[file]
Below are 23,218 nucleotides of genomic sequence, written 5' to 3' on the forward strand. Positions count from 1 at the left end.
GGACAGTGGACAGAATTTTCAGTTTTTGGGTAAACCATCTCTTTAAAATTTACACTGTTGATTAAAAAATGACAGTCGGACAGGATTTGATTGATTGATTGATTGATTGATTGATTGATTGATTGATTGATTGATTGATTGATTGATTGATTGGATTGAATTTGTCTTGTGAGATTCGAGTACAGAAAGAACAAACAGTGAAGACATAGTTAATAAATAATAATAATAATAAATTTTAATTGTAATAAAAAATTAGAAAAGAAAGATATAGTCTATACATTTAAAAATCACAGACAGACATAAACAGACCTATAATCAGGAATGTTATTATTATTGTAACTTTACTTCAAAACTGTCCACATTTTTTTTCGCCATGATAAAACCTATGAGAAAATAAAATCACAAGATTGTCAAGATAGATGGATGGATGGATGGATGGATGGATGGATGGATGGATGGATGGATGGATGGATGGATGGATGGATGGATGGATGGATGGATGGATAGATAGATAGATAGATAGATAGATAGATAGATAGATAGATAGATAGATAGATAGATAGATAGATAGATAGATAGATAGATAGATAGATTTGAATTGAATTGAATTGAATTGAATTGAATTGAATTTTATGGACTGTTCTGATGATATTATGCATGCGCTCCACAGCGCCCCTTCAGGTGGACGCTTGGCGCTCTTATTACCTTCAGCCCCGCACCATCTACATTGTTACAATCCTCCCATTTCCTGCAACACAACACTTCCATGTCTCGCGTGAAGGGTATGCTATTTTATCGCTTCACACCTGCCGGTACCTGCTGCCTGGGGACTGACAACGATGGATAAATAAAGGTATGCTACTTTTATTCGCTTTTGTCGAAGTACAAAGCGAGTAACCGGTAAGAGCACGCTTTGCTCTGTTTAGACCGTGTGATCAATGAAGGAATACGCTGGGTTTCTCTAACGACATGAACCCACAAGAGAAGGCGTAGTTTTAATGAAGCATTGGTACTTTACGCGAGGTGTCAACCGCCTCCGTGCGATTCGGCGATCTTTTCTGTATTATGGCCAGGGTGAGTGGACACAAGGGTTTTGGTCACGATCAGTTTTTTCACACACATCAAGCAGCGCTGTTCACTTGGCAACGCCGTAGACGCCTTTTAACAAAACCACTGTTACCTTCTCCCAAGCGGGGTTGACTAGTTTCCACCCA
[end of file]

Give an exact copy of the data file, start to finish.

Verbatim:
Below are 23,218 nucleotides of genomic sequence, written 5' to 3' on the forward strand. Positions count from 1 at the left end.
GGACAGTGGACAGAATTTTCAGTTTTTGGGTAAACCATCTCTTTAAAATTTACACTGTTGATTAAAAAATGACAGTCGGACAGGATTTGATTGATTGATTGATTGATTGATTGATTGATTGATTGATTGATTGATTGATTGATTGATTGATTGGATTGAATTTGTCTTGTGAGATTCGAGTACAGAAAGAACAAACAGTGAAGACATAGTTAATAAATAATAATAATAATAAATTTTAATTGTAATAAAAAATTAGAAAAGAAAGATATAGTCTATACATTTAAAAATCACAGACAGACATAAACAGACCTATAATCAGGAATGTTATTATTATTGTAACTTTACTTCAAAACTGTCCACATTTTTTTTCGCCATGATAAAACCTATGAGAAAATAAAATCACAAGATTGTCAAGATAGATGGATGGATGGATGGATGGATGGATGGATGGATGGATGGATGGATGGATGGATGGATGGATGGATGGATGGATGGATGGATGGATAGATAGATAGATAGATAGATAGATAGATAGATAGATAGATAGATAGATAGATAGATAGATAGATAGATAGATAGATAGATAGATAGATTTGAATTGAATTGAATTGAATTGAATTGAATTGAATTTTATGGACTGTTCTGATGATATTATGCATGCGCTCCACAGCGCCCCTTCAGGTGGACGCTTGGCGCTCTTATTACCTTCAGCCCCGCACCATCTACATTGTTACAATCCTCCCATTTCCTGCAACACAACACTTCCATGTCTCGCGTGAAGGGTATGCTATTTTATCGCTTCACACCTGCCGGTACCTGCTGCCTGGGGACTGACAACGATGGATAAATAAAGGTATGCTACTTTTATTCGCTTTTGTCGAAGTACAAAGCGAGTAACCGGTAAGAGCACGCTTTGCTCTGTTTAGACCGTGTGATCAATGAAGGAATACGCTGGGTTTCTCTAACGACATGAACCCACAAGAGAAGGCGTAGTTTTAATGAAGCATTGGTACTTTACGCGAGGTGTCAACCGCCTCCGTGCGATTCGGCGATCTTTTCTGTATTATGGCCAGGGTGAGTGGACACAAGGGTTTTGGTCACGATCAGTTTTTTCACACACATCAAGCAGCGCTGTTCACTTGGCAACGCCGTAGACGCCTTTTAACAAAACCACTGTTACCTTCTCCCAAGCGGGGTTGACTAGTTTCCACCCA